of programmes at the British Council in Nigeria has defended the legality of
the 2005 United Nations Educational, Scientific and Cultural Organisation
(UNESCO) Convention for the protection and promotion of the diversity of
Ojoma Ochai said the instrument, that was ratified by 146 state parties including The Gambia, essentially has some guidelines under which state parties and civil societies must work together to support the culture and creative industries.
Addressing a national team forum on Gambia’s quadrennial periodic reporting on the UNESCO cultural diversity at The Gambia Tourism and Hospitality Institute (GTHI) in Kanifing, Ochai said the Convention gave countries the right to protect their cultural diversity.
The forum was organised by the Ministry of Tourism and Culture and the National Center for Arts and Culture (NCAC).
The Convention on the Protection and Promotion of the Diversity of Cultural Expressions is a legally-binding international agreement that ensures artists, cultural professionals, practitioners and citizens worldwide can create, produce, disseminate and enjoy a broad range of cultural goods, services and activities, including their own.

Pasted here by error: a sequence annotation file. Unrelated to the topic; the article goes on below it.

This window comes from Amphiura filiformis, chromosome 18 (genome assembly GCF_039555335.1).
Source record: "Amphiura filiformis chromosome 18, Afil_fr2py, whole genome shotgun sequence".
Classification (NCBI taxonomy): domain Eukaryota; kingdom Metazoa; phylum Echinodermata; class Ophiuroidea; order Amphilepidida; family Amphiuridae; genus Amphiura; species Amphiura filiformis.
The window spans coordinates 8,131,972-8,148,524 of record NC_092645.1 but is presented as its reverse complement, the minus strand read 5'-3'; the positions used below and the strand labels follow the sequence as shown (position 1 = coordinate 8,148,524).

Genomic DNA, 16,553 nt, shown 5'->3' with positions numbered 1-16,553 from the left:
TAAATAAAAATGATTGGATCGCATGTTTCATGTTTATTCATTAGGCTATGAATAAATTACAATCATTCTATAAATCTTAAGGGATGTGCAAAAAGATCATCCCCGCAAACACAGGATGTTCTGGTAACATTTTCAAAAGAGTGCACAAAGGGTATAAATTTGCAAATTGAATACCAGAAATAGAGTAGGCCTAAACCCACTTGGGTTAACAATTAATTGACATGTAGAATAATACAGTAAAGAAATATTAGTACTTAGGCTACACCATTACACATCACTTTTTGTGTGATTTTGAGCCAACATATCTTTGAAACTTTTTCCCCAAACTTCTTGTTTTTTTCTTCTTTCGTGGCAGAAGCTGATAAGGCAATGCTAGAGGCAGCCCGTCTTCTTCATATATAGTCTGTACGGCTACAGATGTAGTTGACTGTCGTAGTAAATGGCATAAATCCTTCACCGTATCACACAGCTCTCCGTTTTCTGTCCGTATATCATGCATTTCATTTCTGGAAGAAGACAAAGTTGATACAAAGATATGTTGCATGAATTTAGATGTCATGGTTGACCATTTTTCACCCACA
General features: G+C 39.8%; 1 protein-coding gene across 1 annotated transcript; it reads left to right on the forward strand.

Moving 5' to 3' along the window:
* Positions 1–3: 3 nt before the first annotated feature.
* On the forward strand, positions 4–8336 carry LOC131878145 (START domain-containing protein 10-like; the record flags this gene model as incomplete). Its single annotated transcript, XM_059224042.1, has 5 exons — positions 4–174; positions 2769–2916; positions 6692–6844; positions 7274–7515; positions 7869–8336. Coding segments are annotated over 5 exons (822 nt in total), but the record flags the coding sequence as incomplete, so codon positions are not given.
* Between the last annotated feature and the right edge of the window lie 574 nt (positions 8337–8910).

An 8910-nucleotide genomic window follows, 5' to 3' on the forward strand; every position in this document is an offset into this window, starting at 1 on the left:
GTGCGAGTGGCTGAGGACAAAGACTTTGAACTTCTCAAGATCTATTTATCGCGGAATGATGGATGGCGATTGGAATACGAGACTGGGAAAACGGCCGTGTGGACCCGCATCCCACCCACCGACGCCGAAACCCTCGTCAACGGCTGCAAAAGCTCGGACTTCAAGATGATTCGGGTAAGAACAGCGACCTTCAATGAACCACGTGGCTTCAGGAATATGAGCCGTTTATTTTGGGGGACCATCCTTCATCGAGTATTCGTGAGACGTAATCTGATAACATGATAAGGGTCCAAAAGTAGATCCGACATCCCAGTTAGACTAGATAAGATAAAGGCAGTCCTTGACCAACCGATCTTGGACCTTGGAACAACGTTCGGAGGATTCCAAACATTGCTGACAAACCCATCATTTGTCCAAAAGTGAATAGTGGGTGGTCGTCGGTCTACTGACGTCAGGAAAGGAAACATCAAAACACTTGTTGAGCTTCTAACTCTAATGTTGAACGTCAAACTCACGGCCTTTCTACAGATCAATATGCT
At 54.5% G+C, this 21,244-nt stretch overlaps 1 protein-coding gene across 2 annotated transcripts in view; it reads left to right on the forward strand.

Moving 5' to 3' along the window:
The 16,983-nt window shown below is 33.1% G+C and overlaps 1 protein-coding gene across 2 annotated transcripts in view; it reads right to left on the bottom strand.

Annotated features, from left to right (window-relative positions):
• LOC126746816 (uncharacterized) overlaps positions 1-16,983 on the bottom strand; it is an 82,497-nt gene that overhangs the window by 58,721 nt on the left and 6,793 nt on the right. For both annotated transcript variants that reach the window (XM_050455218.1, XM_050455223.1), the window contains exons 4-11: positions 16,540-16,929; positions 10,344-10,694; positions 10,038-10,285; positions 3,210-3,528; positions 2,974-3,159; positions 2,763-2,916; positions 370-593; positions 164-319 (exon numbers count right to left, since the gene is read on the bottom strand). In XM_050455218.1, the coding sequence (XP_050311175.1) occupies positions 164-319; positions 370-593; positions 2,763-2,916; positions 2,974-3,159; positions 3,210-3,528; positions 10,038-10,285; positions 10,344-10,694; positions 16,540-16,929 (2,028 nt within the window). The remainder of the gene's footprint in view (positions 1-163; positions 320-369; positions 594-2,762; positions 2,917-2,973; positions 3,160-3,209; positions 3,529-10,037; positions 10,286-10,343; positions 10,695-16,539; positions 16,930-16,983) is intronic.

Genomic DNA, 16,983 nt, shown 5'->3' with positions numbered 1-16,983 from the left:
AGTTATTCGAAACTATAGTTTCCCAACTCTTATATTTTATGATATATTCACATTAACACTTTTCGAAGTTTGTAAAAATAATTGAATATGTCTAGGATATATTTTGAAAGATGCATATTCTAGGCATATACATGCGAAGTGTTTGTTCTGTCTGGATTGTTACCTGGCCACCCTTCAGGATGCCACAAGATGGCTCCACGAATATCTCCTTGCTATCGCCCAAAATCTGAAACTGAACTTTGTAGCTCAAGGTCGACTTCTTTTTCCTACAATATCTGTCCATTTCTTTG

During the three days forum, participants discussed the four goals of the Convention including governance of the sectors.
Ochai said there are opportunities to change and to export and import cultural goods and services, making sure that there are fundamental human rights and freedoms, including freedom of artistic expression and internal cooperation and sustainable development.